Minnesota got dumped on this weekend with nearly fifteen inches of snow in some areas. With hardly any snow last winter, we almost forgot what a real snow storm looked like. I haven’t heard about any concerns over ice dams yet, but I suspect they’ll be coming very soon. The perfect conditions for ice dams are large amounts of snow and temperatures in the teens and twenties, which is what we’re expected to have this week.
Two years ago, many Minnesota homeowners experienced ice dams like never before. The two things that everyone wanted to know was how to get rid of ice dams and how to prevent ice dams. Today, the focus is going to be on prevention.
How Ice Dams Form
Because it’s been a couple of years since I’ve blogged on the topic of ice dams, here’s a quick refresher: ice dams are literally dams of ice that form on roofs and cause water to back up. The dams form when the snow that touches the roof melts, and then that water freezes again before running off the roof. This usually happens at the edges of roofs, but not always. Here’s a great diagram showing how this works, courtesy of Steve Kuhl.
The best way to prevent ice dams from forming is to address the three factors in your attic that contribute to ice dams; insulation, ventilation, and attic air leaks.
Attic Air Leaks (aka – attic bypasses)
This is the largest contributor to ice dams. In almost every house with ice dams, there will be attic air leaks directly below the beginnings of the ice dam. Attic bypasses are passageways for warmed air to enter in to the attic space, and traditional insulation won’t fix this. The photos below show some common attic bypasses that can be found in just about any older house. The image series below shows how an infrared camera can be used by a home inspector or energy auditor to locate these bypasses.
The photo below shows one of the largest and most common bypasses – the space around the furnace and / or water heater vent. Sometimes these are huge. The one shown below is relatively small, but allows a lot of air to leak up in to the attic.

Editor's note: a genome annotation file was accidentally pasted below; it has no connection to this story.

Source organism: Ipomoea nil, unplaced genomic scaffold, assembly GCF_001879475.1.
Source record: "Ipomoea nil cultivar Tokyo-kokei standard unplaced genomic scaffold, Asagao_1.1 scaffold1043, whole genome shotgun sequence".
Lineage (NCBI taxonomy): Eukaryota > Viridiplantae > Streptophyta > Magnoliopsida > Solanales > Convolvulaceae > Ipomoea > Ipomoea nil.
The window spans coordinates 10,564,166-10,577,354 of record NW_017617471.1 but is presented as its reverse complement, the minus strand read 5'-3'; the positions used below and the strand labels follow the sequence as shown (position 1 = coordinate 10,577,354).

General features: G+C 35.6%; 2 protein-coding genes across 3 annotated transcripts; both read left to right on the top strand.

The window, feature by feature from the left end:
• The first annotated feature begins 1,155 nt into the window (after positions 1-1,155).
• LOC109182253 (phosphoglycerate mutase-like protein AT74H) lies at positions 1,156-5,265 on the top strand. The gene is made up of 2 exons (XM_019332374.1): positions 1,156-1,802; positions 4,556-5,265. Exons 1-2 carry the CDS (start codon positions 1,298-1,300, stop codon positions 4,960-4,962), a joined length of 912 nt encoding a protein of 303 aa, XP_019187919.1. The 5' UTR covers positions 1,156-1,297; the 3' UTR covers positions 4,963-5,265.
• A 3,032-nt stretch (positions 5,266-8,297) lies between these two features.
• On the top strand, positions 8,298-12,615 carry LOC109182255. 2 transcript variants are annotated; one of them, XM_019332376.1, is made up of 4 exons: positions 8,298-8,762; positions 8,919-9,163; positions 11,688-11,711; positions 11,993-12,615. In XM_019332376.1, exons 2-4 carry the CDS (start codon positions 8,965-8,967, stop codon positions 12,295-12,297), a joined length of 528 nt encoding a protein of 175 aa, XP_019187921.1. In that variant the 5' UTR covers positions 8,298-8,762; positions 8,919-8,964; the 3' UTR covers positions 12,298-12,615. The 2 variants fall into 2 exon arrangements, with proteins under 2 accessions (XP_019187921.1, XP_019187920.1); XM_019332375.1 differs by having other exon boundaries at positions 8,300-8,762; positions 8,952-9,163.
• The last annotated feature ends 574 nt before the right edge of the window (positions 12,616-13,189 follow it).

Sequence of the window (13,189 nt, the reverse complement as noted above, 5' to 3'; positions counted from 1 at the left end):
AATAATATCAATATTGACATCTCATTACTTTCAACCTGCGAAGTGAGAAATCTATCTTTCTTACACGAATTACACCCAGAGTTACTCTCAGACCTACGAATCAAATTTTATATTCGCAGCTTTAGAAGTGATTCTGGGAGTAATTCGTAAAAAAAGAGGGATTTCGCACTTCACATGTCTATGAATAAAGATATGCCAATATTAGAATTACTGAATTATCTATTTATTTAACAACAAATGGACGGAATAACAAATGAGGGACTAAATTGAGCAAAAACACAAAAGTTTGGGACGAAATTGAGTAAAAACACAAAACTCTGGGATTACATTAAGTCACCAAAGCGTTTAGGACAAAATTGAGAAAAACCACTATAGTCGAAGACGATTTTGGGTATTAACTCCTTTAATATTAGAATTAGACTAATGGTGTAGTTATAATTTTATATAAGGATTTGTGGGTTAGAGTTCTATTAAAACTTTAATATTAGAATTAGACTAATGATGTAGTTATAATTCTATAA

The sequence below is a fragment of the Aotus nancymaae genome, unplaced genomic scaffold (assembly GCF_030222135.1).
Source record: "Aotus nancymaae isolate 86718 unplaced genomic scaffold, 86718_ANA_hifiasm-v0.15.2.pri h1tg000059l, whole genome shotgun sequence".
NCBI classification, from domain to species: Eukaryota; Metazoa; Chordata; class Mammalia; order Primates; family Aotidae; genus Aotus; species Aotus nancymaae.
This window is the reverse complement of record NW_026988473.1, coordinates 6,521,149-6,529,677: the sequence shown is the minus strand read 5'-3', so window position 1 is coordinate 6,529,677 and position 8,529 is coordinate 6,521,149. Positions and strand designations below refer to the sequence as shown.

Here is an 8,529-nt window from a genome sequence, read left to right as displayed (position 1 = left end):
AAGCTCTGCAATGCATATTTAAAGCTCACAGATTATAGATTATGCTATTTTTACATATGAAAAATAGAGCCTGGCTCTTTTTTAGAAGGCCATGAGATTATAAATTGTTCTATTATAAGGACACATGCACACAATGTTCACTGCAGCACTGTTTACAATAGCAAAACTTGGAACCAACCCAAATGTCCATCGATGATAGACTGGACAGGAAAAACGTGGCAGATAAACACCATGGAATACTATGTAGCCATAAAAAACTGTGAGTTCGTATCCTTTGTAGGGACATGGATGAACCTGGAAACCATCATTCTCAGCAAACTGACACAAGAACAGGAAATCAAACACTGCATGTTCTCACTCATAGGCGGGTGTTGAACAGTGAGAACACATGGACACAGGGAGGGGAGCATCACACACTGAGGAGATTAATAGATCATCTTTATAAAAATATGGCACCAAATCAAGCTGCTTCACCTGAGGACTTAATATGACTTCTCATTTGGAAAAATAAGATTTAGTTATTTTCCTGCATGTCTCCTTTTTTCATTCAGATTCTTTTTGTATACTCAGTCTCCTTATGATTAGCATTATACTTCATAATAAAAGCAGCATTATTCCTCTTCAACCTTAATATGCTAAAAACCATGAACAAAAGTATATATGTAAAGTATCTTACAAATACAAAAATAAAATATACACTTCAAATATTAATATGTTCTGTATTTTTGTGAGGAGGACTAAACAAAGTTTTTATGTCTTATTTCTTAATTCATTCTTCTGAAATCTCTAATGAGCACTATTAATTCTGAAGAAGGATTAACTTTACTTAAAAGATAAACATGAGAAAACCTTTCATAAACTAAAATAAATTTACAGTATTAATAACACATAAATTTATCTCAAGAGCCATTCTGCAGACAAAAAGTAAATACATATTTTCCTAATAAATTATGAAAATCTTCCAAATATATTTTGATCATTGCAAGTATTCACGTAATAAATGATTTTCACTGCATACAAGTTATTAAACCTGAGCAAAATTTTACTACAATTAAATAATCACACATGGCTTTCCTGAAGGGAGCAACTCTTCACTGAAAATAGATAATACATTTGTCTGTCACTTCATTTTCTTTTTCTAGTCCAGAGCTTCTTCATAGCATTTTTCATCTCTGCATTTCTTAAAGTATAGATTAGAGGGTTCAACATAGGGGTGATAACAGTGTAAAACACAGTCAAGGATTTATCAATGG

In the photo below, you can see several holes in the top plate of a wall that were drilled for wires to pass through. These holes could all be easily filled with spray foam, but finding these holes all over the attic would be a challenge without first removing the insulation, or performing an infrared inspection with a thermal imaging camera. The insulation had to be pushed aside to find these and take this photo.
With additions, the transitions between the ‘new’ and ‘old’ construction seem to always be sources of attic bypasses. The gap below was easily identified with the use of an infrared camera, but a lot of insulation had to be moved to get to the bottom of it.
When plumbing vents enter in to the attic, the space around the vents needs to be sealed. This one obviously wasn’t.
Some older houses have whole-house fans that are designed to run on hot summer nights; these fans are gigantic sources of heat loss, because they’re usually not insulated or sealed up. The photo below was taken from inside the attic without a flash. There’s some crazy heat loss occurring there, and as you might imagine, there was a huge ice dam nearby. No infrared camera needed to find this.
Old ramblers often have stairwells with nothing covering the top – you could fit an entire family in this dead space. It looked fine in the attic until the insulation was pulled away to show that this area was completely open.